Abstract

Changes in the membrane phospholipid (PL) asymmetry is one of the hallmarks of apoptosis in nucleated cells. Although mature anucleated RBCs, do not undergo the classical pattern of apoptosis, upon trauma or aging they present changes in the membrane asymmetry. These changes include a flip-flop of phosphatidylserine (PS) from the inner leaflet of the membrane to its outer leaflet. This externalization of PS stimulates RBC phagocytosis by macrophages of the reticulo-endothelial system and their removal from the circulation. Oxidative stress is among the causes of PS externalization on RBCs. In beta-thalassemia and sickle cell disease, although the primary defects are mutations in the globin genes, oxidative stress is thought to mediate part of the damage to the RBCs, and particularly to its membrane, including PS externalization. In the present study, we used Nuclear Magnetic Resonance (NMR) spectroscopy to analyze normal and beta-thalassemic RBCs in order to study the relationship between their oxidative status and the content and shedding of their PL. Using 1H-NMR, we demonstrated a higher lactate/pyruvate ratio in thalassemic RBCs, confirming their state of oxidative stress. Using 31P-NMR, we measured the content of various PLs, and found 30±3% more phosphatidylcholine (PC), and unexpectedly, less PS in thalassemic RBCs than in normal RBCs. The PS was increased in thalassemic RBC, but not in normal RBC, by treatment with anti-oxidants (vitamin C and N-acetyl cysteine) and decreased by oxidants (t-butylhydroxyperoxide and H2O2) in normal and thalassemic RBCs. PC showed the opposite behavior, indicating a correlation between PS and PC contents and the oxidative status. Since RBCs with exposed PS have been reported to be more frequent in thalassemic blood than in normal blood, we hypothesized that the decrease in PS is a result of shedding from the external membrane, either as free PS moieties or as part of membrane vesicles. NMR analysis of blood plasma obtained from normal and thalassemic donors indicated a 2.6-fold and 1.8-fold increase in PS and PC, respectively in the latter plasma. In vitro incubation of RBC produced much higher PS in supernatants derived from thalassemic RBCs compared with those of normal RBCs. Anti-oxidants reduced the PS shedding from thalassemic RBCs into their supernatants while oxidants increased the PS shedding by normal RBCs. RBCs are known to shed membranous particles (termed vesicles or microparticles) in vitro and in vivo during their physiologic and pathological senescence. We studied this point by purifying microparticles from plasma and RBC supernatants of normal and thalassemic donors, and measuring the PLs content in their lipophilic extracts by 31P-NMR. We found that the PS content and its proportion out of the total PLs were higher in microparticles purified from thalassemic plasma (0.25±0.04 mM, 19% of the plasma total PS) or RBC supernatants than in normal plasma microparticles (0.045±0.06 mM, 9.5% of the plasma total PS) or supernatants. The results also show that although microparticles are enriched in PS compared to their intact RBCs, the bulk of the shed PS is not associated with microparticles. These results suggest that oxidative stress in RBCs causes them to shed their PS and that the increase in PC levels maybe be a compensating mechanism. The pathological consequences of these phenomena on the survival of RBCs in thalassemia warrants further study.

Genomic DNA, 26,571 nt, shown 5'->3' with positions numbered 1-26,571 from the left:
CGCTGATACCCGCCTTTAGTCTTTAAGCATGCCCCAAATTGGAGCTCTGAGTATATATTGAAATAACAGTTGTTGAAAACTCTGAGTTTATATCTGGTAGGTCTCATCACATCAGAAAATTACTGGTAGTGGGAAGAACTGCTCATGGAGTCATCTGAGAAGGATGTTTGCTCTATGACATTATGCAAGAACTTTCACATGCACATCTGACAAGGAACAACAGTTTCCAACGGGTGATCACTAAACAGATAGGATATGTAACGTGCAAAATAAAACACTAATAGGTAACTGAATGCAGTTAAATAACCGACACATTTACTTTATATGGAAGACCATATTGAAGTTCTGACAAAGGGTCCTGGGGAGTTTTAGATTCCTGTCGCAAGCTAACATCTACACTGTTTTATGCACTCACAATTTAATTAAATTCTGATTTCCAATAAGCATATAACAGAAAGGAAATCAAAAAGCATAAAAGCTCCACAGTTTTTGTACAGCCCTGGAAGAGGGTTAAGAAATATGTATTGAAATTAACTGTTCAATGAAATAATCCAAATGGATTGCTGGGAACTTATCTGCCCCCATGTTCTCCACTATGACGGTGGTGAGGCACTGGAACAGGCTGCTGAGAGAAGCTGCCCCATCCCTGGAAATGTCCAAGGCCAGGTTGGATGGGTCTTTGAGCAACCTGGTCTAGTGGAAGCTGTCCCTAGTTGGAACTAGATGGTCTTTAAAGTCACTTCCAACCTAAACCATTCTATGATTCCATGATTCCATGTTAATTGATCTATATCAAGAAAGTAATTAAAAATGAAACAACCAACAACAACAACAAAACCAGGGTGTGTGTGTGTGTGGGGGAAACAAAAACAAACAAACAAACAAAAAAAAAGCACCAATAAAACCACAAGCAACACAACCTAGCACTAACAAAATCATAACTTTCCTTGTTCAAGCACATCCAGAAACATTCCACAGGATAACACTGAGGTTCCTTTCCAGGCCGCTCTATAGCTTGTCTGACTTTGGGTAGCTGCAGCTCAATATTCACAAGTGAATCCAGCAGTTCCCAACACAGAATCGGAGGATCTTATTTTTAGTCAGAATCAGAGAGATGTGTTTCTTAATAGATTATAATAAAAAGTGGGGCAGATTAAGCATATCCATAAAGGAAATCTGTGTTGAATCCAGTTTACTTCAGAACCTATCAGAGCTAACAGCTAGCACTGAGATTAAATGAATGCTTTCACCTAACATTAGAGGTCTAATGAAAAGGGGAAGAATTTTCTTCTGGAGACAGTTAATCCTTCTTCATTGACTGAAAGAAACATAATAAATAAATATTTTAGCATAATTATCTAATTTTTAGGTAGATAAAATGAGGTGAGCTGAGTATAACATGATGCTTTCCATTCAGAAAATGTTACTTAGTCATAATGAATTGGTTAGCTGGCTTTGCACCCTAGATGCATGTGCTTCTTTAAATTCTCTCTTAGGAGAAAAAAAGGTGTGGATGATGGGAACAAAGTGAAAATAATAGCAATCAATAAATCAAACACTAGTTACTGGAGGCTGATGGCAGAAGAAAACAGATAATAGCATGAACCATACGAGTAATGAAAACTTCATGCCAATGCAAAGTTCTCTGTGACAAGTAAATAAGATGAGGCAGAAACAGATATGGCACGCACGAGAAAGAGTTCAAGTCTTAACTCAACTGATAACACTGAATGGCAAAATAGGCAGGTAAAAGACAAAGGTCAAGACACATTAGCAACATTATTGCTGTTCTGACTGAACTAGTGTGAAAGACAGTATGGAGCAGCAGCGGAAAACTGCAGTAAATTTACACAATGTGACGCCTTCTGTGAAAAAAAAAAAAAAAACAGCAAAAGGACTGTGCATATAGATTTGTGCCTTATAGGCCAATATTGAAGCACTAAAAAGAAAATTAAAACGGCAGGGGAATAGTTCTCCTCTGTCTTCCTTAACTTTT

Author notes

Disclosure: No relevant conflicts of interest to declare.